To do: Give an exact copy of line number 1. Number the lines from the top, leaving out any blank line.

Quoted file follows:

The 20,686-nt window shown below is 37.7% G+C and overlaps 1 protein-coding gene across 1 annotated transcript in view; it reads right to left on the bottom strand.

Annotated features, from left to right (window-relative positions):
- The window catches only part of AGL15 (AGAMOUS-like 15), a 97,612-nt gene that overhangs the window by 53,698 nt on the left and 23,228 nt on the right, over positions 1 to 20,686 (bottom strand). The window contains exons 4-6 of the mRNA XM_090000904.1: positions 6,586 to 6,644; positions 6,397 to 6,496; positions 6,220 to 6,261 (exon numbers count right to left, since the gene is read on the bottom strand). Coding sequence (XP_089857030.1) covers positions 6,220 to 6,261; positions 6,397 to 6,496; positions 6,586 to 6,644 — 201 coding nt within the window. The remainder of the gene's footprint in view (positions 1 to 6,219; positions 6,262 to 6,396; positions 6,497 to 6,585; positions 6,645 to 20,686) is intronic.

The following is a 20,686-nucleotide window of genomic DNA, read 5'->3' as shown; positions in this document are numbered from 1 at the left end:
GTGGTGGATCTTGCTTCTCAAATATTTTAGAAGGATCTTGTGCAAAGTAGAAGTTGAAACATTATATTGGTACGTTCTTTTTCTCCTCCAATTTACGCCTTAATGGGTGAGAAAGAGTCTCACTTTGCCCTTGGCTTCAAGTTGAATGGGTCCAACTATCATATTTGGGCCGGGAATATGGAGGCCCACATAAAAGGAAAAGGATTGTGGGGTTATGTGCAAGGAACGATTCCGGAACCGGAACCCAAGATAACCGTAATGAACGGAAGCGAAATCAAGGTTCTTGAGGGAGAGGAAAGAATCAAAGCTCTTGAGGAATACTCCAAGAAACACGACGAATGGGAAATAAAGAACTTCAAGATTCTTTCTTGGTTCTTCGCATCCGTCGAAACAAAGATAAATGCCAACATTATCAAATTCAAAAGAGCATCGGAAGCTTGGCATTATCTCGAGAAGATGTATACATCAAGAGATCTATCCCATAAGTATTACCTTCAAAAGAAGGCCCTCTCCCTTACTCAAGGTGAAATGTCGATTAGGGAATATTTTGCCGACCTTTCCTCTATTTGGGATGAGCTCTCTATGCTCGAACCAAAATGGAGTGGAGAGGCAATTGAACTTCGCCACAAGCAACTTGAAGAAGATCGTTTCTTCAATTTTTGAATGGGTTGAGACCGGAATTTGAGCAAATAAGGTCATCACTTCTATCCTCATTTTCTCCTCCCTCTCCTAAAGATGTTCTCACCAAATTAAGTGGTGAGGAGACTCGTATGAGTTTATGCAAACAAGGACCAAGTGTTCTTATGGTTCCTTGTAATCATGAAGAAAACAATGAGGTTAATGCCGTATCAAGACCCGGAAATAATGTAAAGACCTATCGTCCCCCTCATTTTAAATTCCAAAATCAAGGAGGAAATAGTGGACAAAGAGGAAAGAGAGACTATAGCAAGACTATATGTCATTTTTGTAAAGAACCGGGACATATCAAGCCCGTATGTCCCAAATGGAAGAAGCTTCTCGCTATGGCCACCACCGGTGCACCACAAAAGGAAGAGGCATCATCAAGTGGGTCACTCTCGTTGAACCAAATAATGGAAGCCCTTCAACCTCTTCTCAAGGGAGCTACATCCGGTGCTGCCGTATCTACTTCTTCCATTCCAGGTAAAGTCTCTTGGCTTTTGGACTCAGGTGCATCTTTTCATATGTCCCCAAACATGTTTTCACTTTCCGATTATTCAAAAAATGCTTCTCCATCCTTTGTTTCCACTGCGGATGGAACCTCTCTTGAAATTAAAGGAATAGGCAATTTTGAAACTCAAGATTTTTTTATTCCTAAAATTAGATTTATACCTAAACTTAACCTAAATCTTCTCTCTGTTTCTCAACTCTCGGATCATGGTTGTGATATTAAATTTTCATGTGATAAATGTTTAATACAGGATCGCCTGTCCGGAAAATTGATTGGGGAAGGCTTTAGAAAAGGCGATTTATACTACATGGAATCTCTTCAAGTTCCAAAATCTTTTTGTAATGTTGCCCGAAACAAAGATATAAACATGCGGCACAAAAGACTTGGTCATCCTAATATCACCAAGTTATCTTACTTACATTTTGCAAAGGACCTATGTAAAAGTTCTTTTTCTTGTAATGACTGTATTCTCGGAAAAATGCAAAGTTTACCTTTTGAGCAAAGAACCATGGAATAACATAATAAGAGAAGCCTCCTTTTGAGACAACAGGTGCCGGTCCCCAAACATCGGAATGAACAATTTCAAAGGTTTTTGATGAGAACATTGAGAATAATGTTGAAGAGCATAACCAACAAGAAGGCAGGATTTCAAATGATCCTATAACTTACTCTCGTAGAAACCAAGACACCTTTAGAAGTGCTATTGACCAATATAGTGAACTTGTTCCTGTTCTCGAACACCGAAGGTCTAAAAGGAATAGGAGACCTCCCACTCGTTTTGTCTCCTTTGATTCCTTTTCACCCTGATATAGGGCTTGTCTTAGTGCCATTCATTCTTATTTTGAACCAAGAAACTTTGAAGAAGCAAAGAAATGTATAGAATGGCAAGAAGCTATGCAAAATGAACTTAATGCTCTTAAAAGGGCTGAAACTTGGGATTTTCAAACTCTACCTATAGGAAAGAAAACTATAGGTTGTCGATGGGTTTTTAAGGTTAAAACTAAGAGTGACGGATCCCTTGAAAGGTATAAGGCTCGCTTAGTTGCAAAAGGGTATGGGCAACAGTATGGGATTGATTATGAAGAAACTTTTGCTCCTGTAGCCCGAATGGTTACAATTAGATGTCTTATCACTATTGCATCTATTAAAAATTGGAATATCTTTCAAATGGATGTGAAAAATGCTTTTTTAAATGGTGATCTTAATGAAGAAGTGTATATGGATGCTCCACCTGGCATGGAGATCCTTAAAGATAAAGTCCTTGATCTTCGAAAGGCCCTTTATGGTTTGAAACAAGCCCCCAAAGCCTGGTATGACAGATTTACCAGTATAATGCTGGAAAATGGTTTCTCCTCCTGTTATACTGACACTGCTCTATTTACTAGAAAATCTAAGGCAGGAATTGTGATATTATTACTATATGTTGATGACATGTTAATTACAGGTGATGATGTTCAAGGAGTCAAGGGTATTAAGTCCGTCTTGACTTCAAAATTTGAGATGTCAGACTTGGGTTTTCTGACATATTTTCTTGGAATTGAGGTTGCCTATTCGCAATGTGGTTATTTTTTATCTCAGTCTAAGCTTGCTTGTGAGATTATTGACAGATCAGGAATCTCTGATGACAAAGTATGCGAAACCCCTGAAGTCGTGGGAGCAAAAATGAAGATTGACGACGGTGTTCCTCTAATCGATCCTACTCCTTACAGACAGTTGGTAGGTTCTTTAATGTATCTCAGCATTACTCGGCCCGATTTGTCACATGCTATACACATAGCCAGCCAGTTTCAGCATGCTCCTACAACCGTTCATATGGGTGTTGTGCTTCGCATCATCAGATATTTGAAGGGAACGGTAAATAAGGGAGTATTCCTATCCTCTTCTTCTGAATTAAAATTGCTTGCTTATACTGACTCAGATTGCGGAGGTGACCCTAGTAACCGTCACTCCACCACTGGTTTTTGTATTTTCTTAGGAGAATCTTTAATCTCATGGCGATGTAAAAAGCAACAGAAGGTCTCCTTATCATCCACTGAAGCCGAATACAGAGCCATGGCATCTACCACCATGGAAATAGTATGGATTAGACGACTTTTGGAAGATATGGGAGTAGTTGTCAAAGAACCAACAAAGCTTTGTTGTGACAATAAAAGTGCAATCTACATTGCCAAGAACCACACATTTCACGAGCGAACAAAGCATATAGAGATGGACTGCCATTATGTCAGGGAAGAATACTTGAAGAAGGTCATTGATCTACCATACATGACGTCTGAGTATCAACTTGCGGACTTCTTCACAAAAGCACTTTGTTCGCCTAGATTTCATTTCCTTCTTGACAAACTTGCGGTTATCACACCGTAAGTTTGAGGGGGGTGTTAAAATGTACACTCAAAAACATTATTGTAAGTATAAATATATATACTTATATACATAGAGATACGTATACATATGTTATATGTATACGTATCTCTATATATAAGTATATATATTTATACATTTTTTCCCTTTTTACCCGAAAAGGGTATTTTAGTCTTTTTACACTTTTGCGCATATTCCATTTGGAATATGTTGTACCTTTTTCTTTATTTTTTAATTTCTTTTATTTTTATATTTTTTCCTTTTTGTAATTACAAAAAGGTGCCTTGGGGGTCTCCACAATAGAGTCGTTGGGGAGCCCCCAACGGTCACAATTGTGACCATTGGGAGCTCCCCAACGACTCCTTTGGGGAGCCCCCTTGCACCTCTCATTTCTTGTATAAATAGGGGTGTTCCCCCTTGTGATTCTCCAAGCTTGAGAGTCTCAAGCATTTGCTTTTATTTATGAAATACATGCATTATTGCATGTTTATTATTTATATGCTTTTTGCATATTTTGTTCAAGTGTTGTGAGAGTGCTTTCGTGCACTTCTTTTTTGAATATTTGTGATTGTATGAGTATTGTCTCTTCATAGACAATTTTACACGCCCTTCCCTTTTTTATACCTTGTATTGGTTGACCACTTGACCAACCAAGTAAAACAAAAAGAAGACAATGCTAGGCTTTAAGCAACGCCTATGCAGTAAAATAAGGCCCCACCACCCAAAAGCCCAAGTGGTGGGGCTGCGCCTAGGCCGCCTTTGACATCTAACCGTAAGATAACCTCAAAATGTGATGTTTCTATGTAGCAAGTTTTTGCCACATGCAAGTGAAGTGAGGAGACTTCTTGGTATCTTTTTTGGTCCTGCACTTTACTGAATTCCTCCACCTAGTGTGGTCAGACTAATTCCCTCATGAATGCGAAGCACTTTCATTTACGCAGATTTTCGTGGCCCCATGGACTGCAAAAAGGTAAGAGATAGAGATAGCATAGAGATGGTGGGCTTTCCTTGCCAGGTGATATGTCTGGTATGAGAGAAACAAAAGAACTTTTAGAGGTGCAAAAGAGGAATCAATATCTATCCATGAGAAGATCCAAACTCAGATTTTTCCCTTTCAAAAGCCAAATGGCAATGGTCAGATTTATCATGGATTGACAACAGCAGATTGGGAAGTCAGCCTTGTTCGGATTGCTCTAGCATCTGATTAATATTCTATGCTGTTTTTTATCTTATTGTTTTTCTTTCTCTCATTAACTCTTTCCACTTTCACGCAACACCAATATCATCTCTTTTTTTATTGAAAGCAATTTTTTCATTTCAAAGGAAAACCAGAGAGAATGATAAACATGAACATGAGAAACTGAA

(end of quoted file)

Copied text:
The 20,686-nt window shown below is 37.7% G+C and overlaps 1 protein-coding gene across 1 annotated transcript in view; it reads right to left on the bottom strand.